Music

The Syncin’ Place: Why Lip-Synching Is Actually a Good Thing

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Mariah Carey is one of pop music’s most powerful vocalists, though you wouldn’t have known it from her performance on Dick Clark’s Rockin’ New Year’s Eve With Ryan Seacrest. On Sunday Night, fighting the 10-degree weather with a fluffy white coat over a glittering cutout dress, Carey took the Times Square stage at 11:30 p.m., a half-hour before the ball drop that would ring in 2018. Before her set began, she complained of a lack of hot tea, which apparently had been promised. It was a joke, or she tried to play it off as one. On Twitter, haters pounced on Mariah as if she was treating a New Year’s performance like scaling Everest.

That’s because last year, on the very same stage, Carey’s career seemed to disappear into thin air. She was caught out lip-synching to her hit “Emotions” and ultimately just gave up, asking her dancers to escort her off the stage midway through a verse.

The blowback was immediate. The New York Times called the performance a “train wreck,” and everyone involved immediately began pointing fingers at one another. Producers for the show claimed that Carey was sloppy and failed to rehearse adequately. Carey’s PR representatives told Billboard that the producers of the show set her up to fail, forcing her to go on without a functioning earpiece. Time magazine ranked the performance in the Top 6 lip sync snafus of all time, along with Ashlee Simpson’s now-legendary 2004 Saturday Night Live performance, when she came out to sing her second song of the night and a backing track started playing the vocals for her first song, and a 1989 Milli Vanilli MTV performance, when a pre-loaded “Girl You Know It’s True” started skipping and repeating the same phrase over and over again.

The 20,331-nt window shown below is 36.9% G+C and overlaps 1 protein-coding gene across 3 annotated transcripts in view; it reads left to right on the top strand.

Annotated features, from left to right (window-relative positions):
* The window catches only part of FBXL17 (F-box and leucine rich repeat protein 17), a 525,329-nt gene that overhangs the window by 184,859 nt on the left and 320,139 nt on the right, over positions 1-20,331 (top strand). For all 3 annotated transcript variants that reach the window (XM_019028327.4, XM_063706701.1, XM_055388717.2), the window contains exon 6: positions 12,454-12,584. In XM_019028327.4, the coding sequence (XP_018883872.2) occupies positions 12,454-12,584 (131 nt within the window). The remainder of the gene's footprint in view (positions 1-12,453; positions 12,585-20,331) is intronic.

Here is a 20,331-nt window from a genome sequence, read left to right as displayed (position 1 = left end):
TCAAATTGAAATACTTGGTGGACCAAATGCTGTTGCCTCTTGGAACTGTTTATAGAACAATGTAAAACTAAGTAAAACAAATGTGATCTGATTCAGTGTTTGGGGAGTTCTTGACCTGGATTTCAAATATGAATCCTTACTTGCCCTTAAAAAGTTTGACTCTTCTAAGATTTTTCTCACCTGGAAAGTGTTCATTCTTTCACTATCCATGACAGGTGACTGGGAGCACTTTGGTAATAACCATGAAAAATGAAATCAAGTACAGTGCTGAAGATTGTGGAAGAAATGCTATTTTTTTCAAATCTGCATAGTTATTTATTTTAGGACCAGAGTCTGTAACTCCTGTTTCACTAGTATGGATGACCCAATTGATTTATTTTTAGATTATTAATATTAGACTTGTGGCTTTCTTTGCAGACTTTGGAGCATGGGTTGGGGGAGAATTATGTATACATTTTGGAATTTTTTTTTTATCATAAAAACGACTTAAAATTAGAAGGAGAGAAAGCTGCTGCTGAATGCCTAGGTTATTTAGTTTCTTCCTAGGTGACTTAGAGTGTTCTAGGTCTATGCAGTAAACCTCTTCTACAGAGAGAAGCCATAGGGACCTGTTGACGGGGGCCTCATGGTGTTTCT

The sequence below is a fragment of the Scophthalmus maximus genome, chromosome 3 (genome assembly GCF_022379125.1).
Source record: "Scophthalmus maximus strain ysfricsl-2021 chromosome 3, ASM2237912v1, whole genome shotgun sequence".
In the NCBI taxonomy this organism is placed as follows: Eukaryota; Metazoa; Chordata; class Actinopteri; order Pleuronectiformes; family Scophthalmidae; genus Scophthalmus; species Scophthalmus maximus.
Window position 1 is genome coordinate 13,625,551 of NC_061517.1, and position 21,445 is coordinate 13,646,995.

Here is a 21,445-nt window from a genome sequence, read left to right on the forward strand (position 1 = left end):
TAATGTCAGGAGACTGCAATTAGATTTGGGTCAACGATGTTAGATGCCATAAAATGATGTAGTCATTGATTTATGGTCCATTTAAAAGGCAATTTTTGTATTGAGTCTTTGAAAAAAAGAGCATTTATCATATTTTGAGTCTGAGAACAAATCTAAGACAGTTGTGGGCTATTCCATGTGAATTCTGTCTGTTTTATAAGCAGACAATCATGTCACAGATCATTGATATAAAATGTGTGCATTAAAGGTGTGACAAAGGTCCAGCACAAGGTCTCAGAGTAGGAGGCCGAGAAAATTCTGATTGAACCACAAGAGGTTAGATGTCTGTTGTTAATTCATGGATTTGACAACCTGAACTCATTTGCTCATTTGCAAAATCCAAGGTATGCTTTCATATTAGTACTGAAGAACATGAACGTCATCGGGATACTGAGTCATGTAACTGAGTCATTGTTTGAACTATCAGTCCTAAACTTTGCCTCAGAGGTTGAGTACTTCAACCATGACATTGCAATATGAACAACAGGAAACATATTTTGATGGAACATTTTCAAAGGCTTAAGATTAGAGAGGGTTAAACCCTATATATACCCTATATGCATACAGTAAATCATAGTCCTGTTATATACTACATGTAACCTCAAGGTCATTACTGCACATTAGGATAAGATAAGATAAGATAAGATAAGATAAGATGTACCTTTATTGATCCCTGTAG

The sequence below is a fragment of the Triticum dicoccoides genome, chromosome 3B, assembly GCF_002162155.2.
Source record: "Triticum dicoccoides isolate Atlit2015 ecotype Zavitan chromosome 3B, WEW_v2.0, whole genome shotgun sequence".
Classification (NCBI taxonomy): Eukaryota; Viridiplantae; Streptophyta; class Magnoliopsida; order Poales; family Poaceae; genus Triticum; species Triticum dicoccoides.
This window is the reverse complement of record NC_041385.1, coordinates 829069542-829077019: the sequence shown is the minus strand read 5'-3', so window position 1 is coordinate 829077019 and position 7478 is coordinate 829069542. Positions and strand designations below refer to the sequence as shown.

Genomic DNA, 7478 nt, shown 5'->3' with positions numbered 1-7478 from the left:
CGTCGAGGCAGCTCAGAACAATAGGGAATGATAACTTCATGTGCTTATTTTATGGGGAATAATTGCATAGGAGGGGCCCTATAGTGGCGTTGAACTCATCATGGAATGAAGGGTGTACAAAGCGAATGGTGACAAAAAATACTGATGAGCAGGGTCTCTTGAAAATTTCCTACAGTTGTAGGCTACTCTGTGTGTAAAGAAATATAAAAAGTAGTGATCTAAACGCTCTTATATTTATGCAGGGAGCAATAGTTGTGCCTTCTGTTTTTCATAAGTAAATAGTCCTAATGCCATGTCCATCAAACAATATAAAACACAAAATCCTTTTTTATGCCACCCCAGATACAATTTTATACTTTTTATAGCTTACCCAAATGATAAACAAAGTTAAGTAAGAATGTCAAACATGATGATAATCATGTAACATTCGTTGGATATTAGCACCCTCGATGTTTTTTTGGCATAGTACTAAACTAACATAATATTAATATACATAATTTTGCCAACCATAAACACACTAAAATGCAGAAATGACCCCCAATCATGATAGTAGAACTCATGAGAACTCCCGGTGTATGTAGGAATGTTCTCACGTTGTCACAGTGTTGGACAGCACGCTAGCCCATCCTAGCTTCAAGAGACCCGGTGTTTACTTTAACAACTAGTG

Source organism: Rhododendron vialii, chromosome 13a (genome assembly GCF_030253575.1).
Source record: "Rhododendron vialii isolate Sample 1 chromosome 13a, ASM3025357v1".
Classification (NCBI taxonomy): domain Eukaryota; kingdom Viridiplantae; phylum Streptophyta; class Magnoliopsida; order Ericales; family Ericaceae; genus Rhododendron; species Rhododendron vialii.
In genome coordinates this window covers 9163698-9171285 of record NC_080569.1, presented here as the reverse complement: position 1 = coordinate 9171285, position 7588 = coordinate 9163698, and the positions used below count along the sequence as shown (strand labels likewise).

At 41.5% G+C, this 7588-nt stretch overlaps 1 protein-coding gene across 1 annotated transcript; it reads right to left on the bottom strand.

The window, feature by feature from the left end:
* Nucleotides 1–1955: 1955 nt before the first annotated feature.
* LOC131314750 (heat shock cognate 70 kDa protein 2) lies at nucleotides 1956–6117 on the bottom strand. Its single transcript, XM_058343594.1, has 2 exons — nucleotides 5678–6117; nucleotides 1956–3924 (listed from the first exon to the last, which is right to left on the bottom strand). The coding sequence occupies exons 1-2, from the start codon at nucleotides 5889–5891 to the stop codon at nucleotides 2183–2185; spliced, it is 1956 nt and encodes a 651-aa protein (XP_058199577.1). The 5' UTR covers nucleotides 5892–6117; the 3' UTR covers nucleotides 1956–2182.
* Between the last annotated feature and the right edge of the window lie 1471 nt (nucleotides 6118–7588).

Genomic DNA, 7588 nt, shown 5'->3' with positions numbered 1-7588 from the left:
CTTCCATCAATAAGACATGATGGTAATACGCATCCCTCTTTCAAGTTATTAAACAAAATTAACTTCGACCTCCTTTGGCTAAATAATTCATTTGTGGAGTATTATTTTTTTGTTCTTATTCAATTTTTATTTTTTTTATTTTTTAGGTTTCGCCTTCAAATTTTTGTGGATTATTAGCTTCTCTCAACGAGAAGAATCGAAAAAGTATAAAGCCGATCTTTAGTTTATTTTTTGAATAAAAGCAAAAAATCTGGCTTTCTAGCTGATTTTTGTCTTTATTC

“Any allegations that she planned to lip-synch are just adding insult to injury,” Carey’s rep told Billboard. In 2018 (and 2017), one of the greatest criticisms of an artist is not singing live. It’s an insistence on authenticity from a culture drunk on spectacle. The targets of this condemnation are usually women, and particularly women of color — Beyoncé was chided for pre-recording the national anthem rather than risk a slipup at Obama’s 2013 presidential inauguration; Jennifer Hudson was called out for doing the same at the 2009 Super Bowl — rather than men. When Yo-Yo Ma pantomimed playing his cello during Obama’s 2009 inauguration, it barely made the news. Bruce Springsteen sang live over pre-taped tracks at that year’s Super Bowl, and no one much cared, because, well — why, exactly? Because he sang while the E Street Band mimed? What makes that better? (And does anyone raise hell when Springsteen misses a note?)